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Recent Guidelines of the Hungarian High Court on

By: Dr. Mrk PNDI

Fsthy & Mnyai Law Office

Budapest, Hungary

Protection of Consumers against General Terms and Conditions

As all over the world the big global companies especially in the sectors of utility services, public transport, telecommunication industry etc. often use general terms and conditions in their business relationship with customers also in Hungary. Therefore protection of these customers stands in the core of civil law regime. The goal of this protection is that unfair terms are not used in contracts concluded with consumers by a seller or supplier and that if, nevertheless, such terms are still used, they will not bind the consumer and the contract will continue to bind the parties upon those terms if it is capable of continuing in existence without the unfair provisions.

According to Section 209 of the Civil Code a standard contract condition or a contractual term of a consumer contract which has not been individually negotiated shall be regarded as unfair if, contrary to the requirement of good faith and honesty, it causes a significant and unjustified imbalance in the parties’ rights and obligations arising under the contract, to the detriment of the consumer. For the purposes of the Civil Code consumer means any person who is a party to a contract concluded for reasons other than economic or professional activities.

Section 209/A of the Civil Code sets forth that an unfair contractual term that has been incorporated into the contract as a standard contract condition may be contested by the injured party. Moreover, under Section 209/B a contractual term that has been incorporated into the contract as a standard contract condition may also be contested in the court of by an organization described in specific other legislation. The court may declare the unfair term null and void in favor of all of the parties with which the party imposing the condition has a contractual relationship.

This article is dedicated to the analysis of challenging general terms and conditions by specifically authorized organizations (actio popularis or claim of public interests). Among others, the public prosecutors office, the minister, the notary, the social organizations enhancing consumer protection rights etc. belong to these special organizations.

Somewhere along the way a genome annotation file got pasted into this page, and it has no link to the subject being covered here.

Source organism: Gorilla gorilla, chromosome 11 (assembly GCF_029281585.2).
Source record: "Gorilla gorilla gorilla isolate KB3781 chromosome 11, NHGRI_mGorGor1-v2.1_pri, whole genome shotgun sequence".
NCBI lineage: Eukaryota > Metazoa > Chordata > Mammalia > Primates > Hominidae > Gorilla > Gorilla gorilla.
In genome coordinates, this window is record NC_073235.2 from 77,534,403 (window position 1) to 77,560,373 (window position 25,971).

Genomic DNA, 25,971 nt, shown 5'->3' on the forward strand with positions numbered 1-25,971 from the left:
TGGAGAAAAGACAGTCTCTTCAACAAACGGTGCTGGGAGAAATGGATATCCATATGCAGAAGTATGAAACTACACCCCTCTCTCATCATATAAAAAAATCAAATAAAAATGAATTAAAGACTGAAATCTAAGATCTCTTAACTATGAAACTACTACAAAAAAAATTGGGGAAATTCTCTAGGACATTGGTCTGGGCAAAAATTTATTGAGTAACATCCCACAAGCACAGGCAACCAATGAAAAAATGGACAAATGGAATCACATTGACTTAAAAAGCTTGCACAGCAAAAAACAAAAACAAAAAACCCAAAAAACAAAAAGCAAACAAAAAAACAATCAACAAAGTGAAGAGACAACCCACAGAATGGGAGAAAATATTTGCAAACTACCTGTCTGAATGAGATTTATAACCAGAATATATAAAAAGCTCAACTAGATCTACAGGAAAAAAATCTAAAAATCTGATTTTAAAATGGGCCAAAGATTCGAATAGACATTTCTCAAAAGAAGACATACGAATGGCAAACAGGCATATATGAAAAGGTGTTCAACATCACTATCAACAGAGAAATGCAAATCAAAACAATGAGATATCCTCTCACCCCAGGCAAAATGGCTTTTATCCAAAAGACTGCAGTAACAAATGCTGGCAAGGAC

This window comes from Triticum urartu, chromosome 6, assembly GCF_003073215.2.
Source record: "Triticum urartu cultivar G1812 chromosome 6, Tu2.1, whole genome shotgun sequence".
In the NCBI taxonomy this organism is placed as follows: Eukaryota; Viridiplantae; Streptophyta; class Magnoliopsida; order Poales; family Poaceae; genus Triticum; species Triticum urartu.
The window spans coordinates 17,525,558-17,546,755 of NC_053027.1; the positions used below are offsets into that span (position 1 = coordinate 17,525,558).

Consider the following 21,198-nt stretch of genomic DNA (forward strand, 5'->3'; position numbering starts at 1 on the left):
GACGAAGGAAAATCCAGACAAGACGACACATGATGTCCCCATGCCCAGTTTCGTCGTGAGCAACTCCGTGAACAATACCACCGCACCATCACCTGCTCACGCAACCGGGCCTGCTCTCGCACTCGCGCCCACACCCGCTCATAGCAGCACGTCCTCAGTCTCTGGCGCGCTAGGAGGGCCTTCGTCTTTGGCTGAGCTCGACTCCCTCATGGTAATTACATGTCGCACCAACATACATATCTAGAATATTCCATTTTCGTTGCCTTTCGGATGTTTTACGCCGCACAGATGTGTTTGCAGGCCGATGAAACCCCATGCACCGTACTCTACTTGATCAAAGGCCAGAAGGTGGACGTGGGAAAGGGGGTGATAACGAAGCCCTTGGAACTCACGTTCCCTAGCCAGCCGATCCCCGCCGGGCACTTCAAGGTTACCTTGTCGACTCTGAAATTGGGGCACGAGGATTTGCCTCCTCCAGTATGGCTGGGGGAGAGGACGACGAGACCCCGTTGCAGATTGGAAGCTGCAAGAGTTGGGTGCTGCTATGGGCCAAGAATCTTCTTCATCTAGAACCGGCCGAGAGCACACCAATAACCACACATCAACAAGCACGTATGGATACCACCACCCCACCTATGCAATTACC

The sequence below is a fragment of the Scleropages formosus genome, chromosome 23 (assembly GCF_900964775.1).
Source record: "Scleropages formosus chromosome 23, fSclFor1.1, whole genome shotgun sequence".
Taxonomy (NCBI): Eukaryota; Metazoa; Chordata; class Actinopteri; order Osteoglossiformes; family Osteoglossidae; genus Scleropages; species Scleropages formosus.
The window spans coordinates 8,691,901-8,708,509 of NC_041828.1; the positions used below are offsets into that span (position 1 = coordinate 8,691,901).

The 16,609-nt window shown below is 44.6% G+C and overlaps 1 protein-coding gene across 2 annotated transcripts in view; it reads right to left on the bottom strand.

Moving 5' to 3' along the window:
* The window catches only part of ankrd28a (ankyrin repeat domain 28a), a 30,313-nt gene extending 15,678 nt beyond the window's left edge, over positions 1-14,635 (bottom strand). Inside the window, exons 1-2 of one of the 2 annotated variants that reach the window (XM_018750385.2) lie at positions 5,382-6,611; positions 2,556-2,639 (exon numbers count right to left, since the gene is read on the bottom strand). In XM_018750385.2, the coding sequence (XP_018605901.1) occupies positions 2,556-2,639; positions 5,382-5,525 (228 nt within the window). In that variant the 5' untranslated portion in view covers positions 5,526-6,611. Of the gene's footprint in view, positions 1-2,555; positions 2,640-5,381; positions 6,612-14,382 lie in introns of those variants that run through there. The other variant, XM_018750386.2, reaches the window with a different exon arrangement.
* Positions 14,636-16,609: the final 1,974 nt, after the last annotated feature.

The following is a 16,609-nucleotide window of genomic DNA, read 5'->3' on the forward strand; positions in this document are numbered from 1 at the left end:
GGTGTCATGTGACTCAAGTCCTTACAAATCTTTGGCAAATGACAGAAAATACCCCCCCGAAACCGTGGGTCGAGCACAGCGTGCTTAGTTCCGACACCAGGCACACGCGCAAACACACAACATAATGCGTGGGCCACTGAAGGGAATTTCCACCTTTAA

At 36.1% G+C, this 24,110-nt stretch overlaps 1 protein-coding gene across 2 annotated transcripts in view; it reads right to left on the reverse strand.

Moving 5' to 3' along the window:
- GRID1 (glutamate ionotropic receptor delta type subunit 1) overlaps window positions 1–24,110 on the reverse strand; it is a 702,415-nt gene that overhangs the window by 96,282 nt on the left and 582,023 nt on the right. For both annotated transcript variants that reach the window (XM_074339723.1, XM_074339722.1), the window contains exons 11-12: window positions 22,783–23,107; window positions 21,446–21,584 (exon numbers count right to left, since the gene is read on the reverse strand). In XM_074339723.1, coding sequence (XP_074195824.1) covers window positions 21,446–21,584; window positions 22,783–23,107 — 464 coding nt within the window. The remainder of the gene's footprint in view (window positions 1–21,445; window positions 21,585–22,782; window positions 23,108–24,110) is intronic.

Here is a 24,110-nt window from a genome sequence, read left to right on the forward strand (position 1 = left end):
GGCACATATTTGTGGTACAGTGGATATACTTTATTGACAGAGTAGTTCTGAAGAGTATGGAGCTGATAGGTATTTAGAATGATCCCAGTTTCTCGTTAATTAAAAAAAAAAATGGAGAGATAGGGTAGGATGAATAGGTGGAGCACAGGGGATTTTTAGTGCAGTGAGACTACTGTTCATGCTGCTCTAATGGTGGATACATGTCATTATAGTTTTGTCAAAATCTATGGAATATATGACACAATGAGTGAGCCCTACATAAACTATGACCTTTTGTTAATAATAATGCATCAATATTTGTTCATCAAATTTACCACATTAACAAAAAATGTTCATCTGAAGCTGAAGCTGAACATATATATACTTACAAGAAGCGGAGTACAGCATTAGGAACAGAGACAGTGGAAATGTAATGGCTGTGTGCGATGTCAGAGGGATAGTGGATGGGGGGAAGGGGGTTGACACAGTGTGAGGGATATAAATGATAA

Background

The category of unfair general terms and conditions were enacted into the Civil Code in 1997, and then amended creating a new structure since 2006, mostly based on Council Directive 93/13/EEC of 5 April 1993 on unfair terms in consumer contracts. The annex to the Directive contains a non-exhaustive list of terms that may be regarded unfair. A similar list can be found in Hungarian law, too. As a matter of fact, a very important difference can be discovered between the term consumer used in the Directive and in the Hungarian Civil Code. The definition of Hungarian term is described in the above paragraph showing that not only individuals can be interpreted as consumers. On the other hand, for the purposes of the Directive consumer means any natural person who in contracts covered by the Directive is acting for purposes which are outside his trade, business or profession. Still, the wider meaning of the term consumer in Hungarian legislation is absolutely in harmony with the Directive because the latter expressly allows that member states may adopt or retain the most stringent provisions compatible with the Treaty establishing the European Economic Community, in the area covered by the Directive, to ensure a maximum degree of protection for the consumer.